Choice and freedom mean nothing to these people if they can't figure out how to use their music players.


There will always be stupid ppl out there, but majority rule, when it comes to electronics. So far, seems everyone knows how to use an external hdd. Which is pretty much what your mp3 player is. The only difference. That external hdd happens to have a screen and play music.


RE: wow
By Tony Swash on 5/26/10, Rating: -1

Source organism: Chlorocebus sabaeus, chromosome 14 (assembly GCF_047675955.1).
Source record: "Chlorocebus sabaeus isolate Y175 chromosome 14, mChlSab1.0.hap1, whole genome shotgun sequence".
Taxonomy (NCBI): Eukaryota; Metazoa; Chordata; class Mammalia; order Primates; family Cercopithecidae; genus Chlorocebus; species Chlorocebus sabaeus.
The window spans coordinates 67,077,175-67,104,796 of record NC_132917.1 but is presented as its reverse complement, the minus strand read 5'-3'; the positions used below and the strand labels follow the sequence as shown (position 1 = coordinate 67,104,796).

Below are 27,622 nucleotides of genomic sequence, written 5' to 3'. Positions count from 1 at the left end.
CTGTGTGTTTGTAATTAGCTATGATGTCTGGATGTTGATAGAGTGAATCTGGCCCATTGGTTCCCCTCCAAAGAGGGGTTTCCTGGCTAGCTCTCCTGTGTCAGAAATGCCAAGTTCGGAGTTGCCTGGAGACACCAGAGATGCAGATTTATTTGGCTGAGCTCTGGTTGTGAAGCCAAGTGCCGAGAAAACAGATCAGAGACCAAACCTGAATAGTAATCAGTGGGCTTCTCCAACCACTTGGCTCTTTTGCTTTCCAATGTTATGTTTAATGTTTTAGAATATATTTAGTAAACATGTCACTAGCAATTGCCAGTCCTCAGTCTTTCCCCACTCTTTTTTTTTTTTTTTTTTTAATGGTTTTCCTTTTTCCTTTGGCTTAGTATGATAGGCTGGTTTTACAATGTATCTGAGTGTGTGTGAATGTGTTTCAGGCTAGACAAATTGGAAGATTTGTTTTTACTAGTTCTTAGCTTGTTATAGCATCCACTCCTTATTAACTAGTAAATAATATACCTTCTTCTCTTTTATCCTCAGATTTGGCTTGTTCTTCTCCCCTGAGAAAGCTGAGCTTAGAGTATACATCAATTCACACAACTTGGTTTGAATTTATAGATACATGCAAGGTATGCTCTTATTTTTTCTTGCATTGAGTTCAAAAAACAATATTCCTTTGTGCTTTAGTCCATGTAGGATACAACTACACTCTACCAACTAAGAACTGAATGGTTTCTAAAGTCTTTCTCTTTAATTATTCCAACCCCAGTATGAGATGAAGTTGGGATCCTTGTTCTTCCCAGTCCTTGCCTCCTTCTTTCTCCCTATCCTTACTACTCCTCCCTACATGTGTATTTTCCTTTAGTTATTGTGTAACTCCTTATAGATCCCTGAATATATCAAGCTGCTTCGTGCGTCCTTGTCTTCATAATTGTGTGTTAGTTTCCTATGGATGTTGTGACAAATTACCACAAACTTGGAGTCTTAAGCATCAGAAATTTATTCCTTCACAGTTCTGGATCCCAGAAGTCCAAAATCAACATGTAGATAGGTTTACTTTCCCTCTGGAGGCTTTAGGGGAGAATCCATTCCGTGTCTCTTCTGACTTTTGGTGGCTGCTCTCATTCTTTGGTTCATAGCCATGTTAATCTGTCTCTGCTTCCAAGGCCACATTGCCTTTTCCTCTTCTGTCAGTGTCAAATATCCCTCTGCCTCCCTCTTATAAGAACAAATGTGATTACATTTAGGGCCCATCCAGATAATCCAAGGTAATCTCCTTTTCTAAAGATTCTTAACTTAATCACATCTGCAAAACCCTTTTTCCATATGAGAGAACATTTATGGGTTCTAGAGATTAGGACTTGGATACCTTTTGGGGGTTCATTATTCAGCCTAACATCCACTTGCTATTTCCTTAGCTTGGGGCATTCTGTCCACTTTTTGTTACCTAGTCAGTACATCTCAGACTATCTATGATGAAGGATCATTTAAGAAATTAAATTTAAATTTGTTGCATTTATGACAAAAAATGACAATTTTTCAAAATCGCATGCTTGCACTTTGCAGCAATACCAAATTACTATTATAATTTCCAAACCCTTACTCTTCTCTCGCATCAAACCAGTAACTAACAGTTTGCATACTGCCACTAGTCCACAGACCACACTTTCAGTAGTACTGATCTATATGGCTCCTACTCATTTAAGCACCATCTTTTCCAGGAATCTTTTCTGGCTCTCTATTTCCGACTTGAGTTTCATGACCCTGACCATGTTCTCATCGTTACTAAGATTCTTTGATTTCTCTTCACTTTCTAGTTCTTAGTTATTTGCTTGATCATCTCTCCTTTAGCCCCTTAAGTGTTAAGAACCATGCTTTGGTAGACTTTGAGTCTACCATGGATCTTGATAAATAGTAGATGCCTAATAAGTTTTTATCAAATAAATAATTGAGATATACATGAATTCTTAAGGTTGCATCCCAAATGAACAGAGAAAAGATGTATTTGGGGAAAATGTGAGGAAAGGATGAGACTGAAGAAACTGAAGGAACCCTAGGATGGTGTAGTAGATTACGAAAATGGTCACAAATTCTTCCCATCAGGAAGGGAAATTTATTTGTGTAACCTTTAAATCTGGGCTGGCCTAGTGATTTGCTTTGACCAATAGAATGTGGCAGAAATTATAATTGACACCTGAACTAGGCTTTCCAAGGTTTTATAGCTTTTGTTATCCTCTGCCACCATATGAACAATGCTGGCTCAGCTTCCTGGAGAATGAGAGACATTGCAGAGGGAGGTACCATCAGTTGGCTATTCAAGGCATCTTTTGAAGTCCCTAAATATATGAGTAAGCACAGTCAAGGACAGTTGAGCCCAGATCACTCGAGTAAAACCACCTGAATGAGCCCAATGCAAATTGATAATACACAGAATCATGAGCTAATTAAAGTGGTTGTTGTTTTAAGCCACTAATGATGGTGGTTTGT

RE: wow
By leuNam on 5/27/2010 9:25:01 AM , Rating: 2
yep hearing your reply....sheesh, delusional really...

business model - monopoly...

Big, as a business model (let alone as an expression of the national mood), seems bound for obsolescence.


RE: wow
By MrPoletski on 5/27/2010 9:04:28 AM , Rating: 2
MMMMMMMMMMMMMMMMMM

Apple crumble......

Drools...